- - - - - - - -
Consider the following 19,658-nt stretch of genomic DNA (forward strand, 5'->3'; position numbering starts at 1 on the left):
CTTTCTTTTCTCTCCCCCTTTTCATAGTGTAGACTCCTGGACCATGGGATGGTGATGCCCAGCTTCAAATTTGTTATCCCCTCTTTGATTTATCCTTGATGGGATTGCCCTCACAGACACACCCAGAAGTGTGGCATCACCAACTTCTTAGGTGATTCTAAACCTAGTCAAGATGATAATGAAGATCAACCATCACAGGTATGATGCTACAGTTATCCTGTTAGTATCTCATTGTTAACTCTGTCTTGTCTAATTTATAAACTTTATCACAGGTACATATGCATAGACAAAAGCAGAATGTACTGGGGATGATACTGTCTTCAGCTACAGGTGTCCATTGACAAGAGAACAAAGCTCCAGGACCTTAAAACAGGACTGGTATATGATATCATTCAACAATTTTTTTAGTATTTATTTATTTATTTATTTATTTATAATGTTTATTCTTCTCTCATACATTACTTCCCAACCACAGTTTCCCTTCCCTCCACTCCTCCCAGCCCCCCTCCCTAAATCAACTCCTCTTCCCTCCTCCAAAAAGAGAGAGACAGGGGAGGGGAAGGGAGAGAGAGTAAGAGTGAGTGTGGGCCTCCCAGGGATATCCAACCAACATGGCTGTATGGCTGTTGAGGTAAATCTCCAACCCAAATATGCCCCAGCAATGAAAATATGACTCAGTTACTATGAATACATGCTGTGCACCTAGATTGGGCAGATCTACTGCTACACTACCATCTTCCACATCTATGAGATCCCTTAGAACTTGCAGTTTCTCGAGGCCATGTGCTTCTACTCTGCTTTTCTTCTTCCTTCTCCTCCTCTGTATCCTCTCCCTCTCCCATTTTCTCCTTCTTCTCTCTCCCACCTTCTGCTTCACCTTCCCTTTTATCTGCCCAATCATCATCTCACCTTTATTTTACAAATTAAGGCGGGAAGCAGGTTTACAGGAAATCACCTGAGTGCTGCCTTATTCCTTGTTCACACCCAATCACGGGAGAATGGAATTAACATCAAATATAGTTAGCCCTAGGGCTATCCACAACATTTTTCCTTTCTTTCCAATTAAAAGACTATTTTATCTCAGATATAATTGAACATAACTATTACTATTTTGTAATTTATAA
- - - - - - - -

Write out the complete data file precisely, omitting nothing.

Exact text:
Consider the following 19,658-nt stretch of genomic DNA (forward strand, 5'->3'; position numbering starts at 1 on the left):
CTTTCTTTTCTCTCCCCCTTTTCATAGTGTAGACTCCTGGACCATGGGATGGTGATGCCCAGCTTCAAATTTGTTATCCCCTCTTTGATTTATCCTTGATGGGATTGCCCTCACAGACACACCCAGAAGTGTGGCATCACCAACTTCTTAGGTGATTCTAAACCTAGTCAAGATGATAATGAAGATCAACCATCACAGGTATGATGCTACAGTTATCCTGTTAGTATCTCATTGTTAACTCTGTCTTGTCTAATTTATAAACTTTATCACAGGTACATATGCATAGACAAAAGCAGAATGTACTGGGGATGATACTGTCTTCAGCTACAGGTGTCCATTGACAAGAGAACAAAGCTCCAGGACCTTAAAACAGGACTGGTATATGATATCATTCAACAATTTTTTTAGTATTTATTTATTTATTTATTTATTTATAATGTTTATTCTTCTCTCATACATTACTTCCCAACCACAGTTTCCCTTCCCTCCACTCCTCCCAGCCCCCCTCCCTAAATCAACTCCTCTTCCCTCCTCCAAAAAGAGAGAGACAGGGGAGGGGAAGGGAGAGAGAGTAAGAGTGAGTGTGGGCCTCCCAGGGATATCCAACCAACATGGCTGTATGGCTGTTGAGGTAAATCTCCAACCCAAATATGCCCCAGCAATGAAAATATGACTCAGTTACTATGAATACATGCTGTGCACCTAGATTGGGCAGATCTACTGCTACACTACCATCTTCCACATCTATGAGATCCCTTAGAACTTGCAGTTTCTCGAGGCCATGTGCTTCTACTCTGCTTTTCTTCTTCCTTCTCCTCCTCTGTATCCTCTCCCTCTCCCATTTTCTCCTTCTTCTCTCTCCCACCTTCTGCTTCACCTTCCCTTTTATCTGCCCAATCATCATCTCACCTTTATTTTACAAATTAAGGCGGGAAGCAGGTTTACAGGAAATCACCTGAGTGCTGCCTTATTCCTTGTTCACACCCAATCACGGGAGAATGGAATTAACATCAAATATAGTTAGCCCTAGGGCTATCCACAACATTTTTCCTTTCTTTCCAATTAAAAGACTATTTTATCTCAGATATAATTGAACATAACTATTACTATTTTGTAATTTATAA